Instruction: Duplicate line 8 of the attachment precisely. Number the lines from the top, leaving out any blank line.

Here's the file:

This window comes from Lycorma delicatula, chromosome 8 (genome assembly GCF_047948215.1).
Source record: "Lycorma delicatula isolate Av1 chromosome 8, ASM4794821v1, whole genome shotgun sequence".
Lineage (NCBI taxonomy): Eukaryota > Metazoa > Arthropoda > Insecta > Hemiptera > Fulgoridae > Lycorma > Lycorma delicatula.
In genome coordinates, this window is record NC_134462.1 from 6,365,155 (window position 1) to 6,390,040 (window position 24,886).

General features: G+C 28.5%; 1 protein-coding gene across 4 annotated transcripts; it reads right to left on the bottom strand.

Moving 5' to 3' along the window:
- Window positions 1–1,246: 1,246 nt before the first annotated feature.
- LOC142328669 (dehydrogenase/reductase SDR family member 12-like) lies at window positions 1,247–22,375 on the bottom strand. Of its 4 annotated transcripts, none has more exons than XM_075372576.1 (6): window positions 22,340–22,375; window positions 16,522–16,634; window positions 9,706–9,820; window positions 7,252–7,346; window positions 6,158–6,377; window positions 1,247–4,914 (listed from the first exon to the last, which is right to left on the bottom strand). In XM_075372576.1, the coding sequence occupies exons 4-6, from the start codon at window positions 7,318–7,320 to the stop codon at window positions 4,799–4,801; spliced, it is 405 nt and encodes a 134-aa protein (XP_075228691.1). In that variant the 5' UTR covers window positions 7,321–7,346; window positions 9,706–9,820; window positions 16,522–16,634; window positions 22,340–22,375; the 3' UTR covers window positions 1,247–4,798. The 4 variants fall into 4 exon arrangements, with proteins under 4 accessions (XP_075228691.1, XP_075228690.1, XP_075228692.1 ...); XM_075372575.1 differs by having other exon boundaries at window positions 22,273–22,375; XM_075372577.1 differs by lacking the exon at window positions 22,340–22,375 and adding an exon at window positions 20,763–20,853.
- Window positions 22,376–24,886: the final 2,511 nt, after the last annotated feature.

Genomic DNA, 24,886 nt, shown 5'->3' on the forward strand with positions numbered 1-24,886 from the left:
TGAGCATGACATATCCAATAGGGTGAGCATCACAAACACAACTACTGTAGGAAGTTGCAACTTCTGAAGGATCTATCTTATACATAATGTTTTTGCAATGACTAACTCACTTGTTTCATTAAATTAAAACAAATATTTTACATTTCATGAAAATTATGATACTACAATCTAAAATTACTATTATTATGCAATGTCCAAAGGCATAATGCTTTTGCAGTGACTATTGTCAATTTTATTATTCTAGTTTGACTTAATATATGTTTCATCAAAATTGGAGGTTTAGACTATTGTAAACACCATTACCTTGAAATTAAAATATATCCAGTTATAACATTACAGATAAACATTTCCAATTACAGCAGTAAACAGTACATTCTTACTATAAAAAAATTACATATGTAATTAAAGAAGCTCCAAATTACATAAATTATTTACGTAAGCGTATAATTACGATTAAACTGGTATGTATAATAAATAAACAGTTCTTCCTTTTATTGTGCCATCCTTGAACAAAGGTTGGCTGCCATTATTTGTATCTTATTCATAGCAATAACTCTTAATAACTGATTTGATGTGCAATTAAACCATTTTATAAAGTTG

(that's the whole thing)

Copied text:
- LOC142328669 (dehydrogenase/reductase SDR family member 12-like) lies at window positions 1,247–22,375 on the bottom strand. Of its 4 annotated transcripts, none has more exons than XM_075372576.1 (6): window positions 22,340–22,375; window positions 16,522–16,634; window positions 9,706–9,820; window positions 7,252–7,346; window positions 6,158–6,377; window positions 1,247–4,914 (listed from the first exon to the last, which is right to left on the bottom strand). In XM_075372576.1, the coding sequence occupies exons 4-6, from the start codon at window positions 7,318–7,320 to the stop codon at window positions 4,799–4,801; spliced, it is 405 nt and encodes a 134-aa protein (XP_075228691.1). In that variant the 5' UTR covers window positions 7,321–7,346; window positions 9,706–9,820; window positions 16,522–16,634; window positions 22,340–22,375; the 3' UTR covers window positions 1,247–4,798. The 4 variants fall into 4 exon arrangements, with proteins under 4 accessions (XP_075228691.1, XP_075228690.1, XP_075228692.1 ...); XM_075372575.1 differs by having other exon boundaries at window positions 22,273–22,375; XM_075372577.1 differs by lacking the exon at window positions 22,340–22,375 and adding an exon at window positions 20,763–20,853.